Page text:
Sleep-related mediators of the physical activity and sedentary behavior-cardiometabolic biomarker relationship in middle age adults

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Physical activity, sedentary behaviors, and sleep are often associated with cardiometabolic biomarkers commonly found in metabolic syndrome. These relationships are well studied, and yet there are still questions on how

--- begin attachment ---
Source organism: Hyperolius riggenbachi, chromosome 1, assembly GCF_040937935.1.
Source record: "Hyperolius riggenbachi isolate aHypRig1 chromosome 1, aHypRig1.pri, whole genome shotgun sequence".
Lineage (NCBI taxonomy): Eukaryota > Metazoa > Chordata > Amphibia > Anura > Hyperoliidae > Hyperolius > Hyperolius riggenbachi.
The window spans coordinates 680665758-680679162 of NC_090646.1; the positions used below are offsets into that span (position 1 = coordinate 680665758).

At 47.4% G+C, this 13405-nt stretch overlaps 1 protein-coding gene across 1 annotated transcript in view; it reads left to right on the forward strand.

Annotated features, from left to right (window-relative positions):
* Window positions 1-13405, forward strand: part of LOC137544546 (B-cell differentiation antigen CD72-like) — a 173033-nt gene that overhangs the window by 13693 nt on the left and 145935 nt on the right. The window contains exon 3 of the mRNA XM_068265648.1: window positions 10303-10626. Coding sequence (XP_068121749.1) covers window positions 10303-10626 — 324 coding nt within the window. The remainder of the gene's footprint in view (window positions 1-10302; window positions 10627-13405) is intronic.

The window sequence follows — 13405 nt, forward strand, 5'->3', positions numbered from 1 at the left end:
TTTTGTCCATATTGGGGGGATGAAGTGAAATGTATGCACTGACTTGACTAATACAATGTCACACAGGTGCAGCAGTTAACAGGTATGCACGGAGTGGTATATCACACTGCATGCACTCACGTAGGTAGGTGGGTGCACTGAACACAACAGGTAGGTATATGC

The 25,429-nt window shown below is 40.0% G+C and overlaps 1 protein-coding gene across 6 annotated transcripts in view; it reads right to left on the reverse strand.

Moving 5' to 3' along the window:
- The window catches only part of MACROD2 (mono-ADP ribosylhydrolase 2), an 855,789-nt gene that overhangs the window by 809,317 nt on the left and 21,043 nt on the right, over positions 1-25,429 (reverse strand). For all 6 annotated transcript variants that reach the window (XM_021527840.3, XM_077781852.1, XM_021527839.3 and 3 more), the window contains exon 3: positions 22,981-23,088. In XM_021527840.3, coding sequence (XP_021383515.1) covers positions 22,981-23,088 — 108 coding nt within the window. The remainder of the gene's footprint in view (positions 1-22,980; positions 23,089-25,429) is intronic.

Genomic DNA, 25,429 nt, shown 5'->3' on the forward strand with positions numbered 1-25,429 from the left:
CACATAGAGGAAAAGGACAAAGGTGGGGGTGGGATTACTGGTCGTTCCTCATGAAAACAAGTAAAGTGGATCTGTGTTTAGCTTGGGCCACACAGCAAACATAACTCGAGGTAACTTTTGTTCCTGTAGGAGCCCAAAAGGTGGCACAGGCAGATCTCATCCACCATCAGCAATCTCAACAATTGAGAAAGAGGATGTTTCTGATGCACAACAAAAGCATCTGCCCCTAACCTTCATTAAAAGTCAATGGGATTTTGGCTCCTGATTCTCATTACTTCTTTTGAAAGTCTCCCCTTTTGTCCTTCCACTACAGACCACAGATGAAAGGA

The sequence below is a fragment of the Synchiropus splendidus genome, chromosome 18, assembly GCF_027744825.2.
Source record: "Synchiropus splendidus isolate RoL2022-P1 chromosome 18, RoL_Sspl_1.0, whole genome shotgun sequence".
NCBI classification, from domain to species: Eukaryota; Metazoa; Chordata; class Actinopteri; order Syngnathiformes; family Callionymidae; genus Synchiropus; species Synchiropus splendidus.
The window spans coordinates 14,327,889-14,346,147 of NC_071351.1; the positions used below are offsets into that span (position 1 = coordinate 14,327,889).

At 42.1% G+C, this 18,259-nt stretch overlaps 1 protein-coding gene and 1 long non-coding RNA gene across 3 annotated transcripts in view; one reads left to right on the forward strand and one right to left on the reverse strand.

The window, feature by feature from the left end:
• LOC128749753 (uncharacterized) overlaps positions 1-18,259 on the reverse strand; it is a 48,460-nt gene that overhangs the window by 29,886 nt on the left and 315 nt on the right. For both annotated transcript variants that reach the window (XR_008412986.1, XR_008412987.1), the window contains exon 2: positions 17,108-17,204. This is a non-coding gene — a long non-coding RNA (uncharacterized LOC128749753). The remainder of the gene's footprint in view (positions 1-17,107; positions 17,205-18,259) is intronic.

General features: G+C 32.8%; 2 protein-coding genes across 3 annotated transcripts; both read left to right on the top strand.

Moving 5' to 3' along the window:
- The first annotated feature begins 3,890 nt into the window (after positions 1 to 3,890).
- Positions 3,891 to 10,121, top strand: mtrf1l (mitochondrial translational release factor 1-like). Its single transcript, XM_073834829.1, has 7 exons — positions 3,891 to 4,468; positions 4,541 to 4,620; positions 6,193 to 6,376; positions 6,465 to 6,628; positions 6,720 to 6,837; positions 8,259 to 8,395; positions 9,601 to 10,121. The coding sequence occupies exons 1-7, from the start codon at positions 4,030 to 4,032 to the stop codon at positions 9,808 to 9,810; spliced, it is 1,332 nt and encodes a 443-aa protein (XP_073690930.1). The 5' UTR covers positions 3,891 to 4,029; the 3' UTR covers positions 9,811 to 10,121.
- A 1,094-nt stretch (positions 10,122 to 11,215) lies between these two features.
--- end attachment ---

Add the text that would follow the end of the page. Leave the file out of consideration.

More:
Physical activity, sedentary behaviors, and sleep are often associated with cardiometabolic biomarkers commonly found in metabolic syndrome. These relationships are well studied, and yet there are still questions on how each activity may affect cardiometabolic biomarkers. The objective of this study was to examine data from the BeWell24 studies to evaluate the relationship between objectively measured physical activity and sedentary behaviors and cardiometabolic biomarkers in middle age adults, while also determining if sleep quality and duration mediates this relationship. A group of inactive participants (N = 29, age = 52.1 ± 8.1 years, 38% female) with increased risk for cardiometabolic disease were recruited to participate in BeWell24, a trial testing the impact of a lifestyle-based, multicomponent smartphone application targeting sleep, sedentary, and more active behaviors. During baseline, interim (4 weeks), and posttest visits (8 weeks), biomarker measurements were collected for weight (kg), waist circumference (cm), glucose (mg/dl), insulin (uU/ml), lipids (mg/dl), diastolic and systolic blood pressures (mm Hg), and C reactive protein (mg/L). Participants wore validated wrist and thigh sensors for one week intervals at each time point to measure sedentary behavior, physical activity, and sleep outcomes. Long bouts of sitting time (>30 min) significantly affected triglycerides (beta = .15 (±.07), p<.03); however, no significant mediation effects for sleep quality or duration were present. No other direct effects were observed between physical activity measurements and cardiometabolic biomarkers. The findings of this study suggest that reductions in long bouts of sitting time may support reductions in triglycerides, yet these effects were not mediated by sleep-related improvements.